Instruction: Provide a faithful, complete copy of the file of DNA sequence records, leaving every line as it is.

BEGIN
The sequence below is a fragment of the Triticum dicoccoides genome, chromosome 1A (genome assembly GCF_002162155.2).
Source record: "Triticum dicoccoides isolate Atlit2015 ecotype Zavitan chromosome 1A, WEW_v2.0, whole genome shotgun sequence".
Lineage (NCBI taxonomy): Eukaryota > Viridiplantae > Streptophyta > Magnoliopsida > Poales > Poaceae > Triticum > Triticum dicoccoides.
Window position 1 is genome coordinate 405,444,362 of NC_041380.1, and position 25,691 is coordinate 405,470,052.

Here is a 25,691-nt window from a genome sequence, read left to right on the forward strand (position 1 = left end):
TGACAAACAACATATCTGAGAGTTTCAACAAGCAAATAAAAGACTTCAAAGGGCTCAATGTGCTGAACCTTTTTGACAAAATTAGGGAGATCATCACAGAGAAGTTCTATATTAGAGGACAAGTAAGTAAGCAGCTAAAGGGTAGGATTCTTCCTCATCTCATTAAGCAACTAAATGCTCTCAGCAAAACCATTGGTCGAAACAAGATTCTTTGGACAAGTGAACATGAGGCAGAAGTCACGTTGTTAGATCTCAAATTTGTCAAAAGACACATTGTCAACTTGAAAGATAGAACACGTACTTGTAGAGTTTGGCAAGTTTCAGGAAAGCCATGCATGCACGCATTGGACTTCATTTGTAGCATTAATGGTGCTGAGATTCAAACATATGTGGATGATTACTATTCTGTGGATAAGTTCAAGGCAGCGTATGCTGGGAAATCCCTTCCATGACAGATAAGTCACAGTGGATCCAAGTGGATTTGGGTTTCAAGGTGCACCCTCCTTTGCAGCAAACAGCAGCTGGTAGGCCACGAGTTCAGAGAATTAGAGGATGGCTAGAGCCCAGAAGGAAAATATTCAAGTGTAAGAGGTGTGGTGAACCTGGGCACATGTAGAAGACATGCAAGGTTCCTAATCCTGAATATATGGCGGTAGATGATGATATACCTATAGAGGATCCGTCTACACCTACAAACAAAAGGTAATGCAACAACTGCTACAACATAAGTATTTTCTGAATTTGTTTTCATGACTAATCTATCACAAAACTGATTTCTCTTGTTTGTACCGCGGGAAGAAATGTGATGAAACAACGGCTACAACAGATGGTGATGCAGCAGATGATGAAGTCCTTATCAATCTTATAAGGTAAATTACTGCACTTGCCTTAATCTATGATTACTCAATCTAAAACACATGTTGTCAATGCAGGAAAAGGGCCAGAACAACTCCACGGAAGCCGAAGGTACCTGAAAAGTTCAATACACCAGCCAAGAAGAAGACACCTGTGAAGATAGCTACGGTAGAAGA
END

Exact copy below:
The sequence below is a fragment of the Triticum dicoccoides genome, chromosome 1A (genome assembly GCF_002162155.2).
Source record: "Triticum dicoccoides isolate Atlit2015 ecotype Zavitan chromosome 1A, WEW_v2.0, whole genome shotgun sequence".
Lineage (NCBI taxonomy): Eukaryota > Viridiplantae > Streptophyta > Magnoliopsida > Poales > Poaceae > Triticum > Triticum dicoccoides.
Window position 1 is genome coordinate 405,444,362 of NC_041380.1, and position 25,691 is coordinate 405,470,052.

Here is a 25,691-nt window from a genome sequence, read left to right on the forward strand (position 1 = left end):
TGACAAACAACATATCTGAGAGTTTCAACAAGCAAATAAAAGACTTCAAAGGGCTCAATGTGCTGAACCTTTTTGACAAAATTAGGGAGATCATCACAGAGAAGTTCTATATTAGAGGACAAGTAAGTAAGCAGCTAAAGGGTAGGATTCTTCCTCATCTCATTAAGCAACTAAATGCTCTCAGCAAAACCATTGGTCGAAACAAGATTCTTTGGACAAGTGAACATGAGGCAGAAGTCACGTTGTTAGATCTCAAATTTGTCAAAAGACACATTGTCAACTTGAAAGATAGAACACGTACTTGTAGAGTTTGGCAAGTTTCAGGAAAGCCATGCATGCACGCATTGGACTTCATTTGTAGCATTAATGGTGCTGAGATTCAAACATATGTGGATGATTACTATTCTGTGGATAAGTTCAAGGCAGCGTATGCTGGGAAATCCCTTCCATGACAGATAAGTCACAGTGGATCCAAGTGGATTTGGGTTTCAAGGTGCACCCTCCTTTGCAGCAAACAGCAGCTGGTAGGCCACGAGTTCAGAGAATTAGAGGATGGCTAGAGCCCAGAAGGAAAATATTCAAGTGTAAGAGGTGTGGTGAACCTGGGCACATGTAGAAGACATGCAAGGTTCCTAATCCTGAATATATGGCGGTAGATGATGATATACCTATAGAGGATCCGTCTACACCTACAAACAAAAGGTAATGCAACAACTGCTACAACATAAGTATTTTCTGAATTTGTTTTCATGACTAATCTATCACAAAACTGATTTCTCTTGTTTGTACCGCGGGAAGAAATGTGATGAAACAACGGCTACAACAGATGGTGATGCAGCAGATGATGAAGTCCTTATCAATCTTATAAGGTAAATTACTGCACTTGCCTTAATCTATGATTACTCAATCTAAAACACATGTTGTCAATGCAGGAAAAGGGCCAGAACAACTCCACGGAAGCCGAAGGTACCTGAAAAGTTCAATACACCAGCCAAGAAGAAGACACCTGTGAAGATAGCTACGGTAGAAGA